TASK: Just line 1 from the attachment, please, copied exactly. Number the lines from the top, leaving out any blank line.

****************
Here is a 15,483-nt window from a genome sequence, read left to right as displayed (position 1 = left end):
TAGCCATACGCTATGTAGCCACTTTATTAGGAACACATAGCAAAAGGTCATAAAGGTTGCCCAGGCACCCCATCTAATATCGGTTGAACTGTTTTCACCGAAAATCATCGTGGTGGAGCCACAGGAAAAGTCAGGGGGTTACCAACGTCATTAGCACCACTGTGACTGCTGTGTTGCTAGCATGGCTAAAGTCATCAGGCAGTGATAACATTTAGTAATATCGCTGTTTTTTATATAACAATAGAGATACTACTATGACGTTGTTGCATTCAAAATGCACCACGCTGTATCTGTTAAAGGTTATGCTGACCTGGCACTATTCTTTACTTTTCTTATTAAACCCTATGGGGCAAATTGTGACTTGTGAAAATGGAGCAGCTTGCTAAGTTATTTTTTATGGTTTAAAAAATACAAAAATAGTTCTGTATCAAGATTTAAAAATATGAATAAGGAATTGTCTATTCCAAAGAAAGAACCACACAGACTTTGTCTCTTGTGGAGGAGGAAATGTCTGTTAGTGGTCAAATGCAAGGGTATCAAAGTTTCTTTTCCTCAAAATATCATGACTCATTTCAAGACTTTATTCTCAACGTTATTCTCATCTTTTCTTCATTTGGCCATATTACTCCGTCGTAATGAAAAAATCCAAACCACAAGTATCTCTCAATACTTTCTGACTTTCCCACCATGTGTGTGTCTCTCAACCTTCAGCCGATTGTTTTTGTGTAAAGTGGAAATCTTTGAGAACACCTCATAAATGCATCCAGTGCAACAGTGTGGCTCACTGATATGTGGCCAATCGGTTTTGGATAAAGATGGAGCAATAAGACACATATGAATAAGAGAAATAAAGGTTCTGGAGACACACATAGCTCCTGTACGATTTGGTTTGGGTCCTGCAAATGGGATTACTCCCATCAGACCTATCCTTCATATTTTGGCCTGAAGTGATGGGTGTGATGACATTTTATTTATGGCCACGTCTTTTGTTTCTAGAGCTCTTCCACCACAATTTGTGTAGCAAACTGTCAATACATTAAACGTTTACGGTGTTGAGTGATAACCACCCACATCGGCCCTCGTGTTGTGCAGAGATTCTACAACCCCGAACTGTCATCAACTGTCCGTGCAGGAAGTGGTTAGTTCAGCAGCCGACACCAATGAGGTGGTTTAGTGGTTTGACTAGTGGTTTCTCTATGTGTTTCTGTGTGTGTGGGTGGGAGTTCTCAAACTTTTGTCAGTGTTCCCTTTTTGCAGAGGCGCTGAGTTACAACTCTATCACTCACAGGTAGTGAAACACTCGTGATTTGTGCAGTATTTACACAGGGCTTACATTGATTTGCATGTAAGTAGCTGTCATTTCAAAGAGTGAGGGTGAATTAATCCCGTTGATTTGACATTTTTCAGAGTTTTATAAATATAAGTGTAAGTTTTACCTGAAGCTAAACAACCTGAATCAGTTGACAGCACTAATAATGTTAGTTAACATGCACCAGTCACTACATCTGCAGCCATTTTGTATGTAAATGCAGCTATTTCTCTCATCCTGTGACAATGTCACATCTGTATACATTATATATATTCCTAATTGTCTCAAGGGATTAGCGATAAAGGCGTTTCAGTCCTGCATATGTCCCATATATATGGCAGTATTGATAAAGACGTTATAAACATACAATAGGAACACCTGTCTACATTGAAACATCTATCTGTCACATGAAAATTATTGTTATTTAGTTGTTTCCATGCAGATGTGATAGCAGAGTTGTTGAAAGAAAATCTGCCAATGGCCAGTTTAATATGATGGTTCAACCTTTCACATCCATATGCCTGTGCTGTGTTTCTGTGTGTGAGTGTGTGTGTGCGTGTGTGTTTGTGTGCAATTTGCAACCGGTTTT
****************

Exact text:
Here is a 15,483-nt window from a genome sequence, read left to right as displayed (position 1 = left end):